Imunify service starts and fails shortly after. Python segfaults can be spotted in log messages like:
python3: segfault at 0 ip 00007f9d7ea73bc6 sp 00007f9d5d97f920
error 4 in libc-2.28.so[7f9d7e9ee000+1bc000]
- Python 3
To fix the error, it is necessary to update the kernel on the server and reboot the server with the new kernel after that. Use the package manager features and the uname -a command to make sure that the server is loaded with the updated kernel.
While the running service can be straced with:
It makes sense to look at service uptime:
systemctl status imunify360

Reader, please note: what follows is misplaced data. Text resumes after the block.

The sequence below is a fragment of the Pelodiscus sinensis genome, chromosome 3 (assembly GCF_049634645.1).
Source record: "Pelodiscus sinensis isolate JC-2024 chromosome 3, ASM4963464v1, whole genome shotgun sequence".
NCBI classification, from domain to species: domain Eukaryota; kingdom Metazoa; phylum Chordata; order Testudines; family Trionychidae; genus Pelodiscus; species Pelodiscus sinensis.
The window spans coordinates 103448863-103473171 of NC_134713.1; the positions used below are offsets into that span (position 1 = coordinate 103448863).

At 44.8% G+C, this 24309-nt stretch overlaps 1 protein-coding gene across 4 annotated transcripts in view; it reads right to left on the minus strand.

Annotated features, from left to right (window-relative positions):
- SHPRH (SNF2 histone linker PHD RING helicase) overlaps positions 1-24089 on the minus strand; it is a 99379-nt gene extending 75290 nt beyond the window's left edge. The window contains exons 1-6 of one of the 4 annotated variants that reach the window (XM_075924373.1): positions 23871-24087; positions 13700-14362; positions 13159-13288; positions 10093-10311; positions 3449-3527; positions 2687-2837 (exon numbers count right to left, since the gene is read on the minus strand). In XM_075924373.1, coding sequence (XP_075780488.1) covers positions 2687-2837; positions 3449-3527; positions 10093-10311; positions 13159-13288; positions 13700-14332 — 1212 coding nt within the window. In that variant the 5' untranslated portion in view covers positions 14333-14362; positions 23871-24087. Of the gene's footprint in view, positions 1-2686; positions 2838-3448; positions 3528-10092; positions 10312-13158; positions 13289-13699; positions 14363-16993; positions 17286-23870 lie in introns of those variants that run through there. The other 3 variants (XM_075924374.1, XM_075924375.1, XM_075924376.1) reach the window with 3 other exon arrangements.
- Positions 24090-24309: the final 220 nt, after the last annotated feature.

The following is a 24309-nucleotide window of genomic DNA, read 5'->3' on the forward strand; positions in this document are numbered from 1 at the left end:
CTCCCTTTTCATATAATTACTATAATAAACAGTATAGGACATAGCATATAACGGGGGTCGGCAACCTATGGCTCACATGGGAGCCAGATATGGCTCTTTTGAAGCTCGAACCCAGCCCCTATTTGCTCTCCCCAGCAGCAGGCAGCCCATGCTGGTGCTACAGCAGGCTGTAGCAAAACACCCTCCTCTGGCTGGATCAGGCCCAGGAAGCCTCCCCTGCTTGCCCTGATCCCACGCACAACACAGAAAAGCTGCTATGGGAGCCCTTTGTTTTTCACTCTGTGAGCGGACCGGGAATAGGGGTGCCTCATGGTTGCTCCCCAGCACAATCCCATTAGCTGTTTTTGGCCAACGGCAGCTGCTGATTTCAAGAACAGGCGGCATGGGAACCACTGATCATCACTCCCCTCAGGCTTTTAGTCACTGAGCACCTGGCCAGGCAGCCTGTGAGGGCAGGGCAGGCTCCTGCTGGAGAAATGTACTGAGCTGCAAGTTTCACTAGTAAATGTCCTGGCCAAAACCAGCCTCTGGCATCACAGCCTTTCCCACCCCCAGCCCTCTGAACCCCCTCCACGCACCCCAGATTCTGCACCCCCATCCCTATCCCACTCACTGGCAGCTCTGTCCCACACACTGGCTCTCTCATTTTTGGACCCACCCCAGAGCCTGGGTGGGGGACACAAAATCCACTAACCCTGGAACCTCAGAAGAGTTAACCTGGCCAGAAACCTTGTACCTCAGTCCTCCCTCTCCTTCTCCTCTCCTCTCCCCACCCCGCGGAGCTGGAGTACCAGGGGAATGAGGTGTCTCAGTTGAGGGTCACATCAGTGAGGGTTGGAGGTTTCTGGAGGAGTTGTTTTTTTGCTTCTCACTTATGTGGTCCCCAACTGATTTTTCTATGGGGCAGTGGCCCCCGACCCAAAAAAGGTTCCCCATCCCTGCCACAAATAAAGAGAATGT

If it persists for an hour or more and no Python segfaults are in logs, this article is likely inapplicable. Just bear in mind that segfaults are not only due to bad code but can be caused by the kernel.
Some tracebacks more often lead to thread.py than those do to other modules:
Fatal Python error: Segmentation fault
Current thread 0x00007fe23bfff700 (most recent call first):
<no Python frame>
Thread 0x00007fe241483700 (most recent call first):
File "/opt/alt/python38/lib64/python3.8/concurrent/futures/thread.py", line 78 in _worker
File "/opt/alt/python38/lib64/python3.8/threading.py", line 870 in Segmentation fault (core dumped)
Yet overall, tracebacks are sporadic.
Segfaults like SEGV_MAPERR can also be caused by the kernel managing the task sizes while kernel update is pended. For example, when "yum update" was executed but the loaded kernel is not yet the new.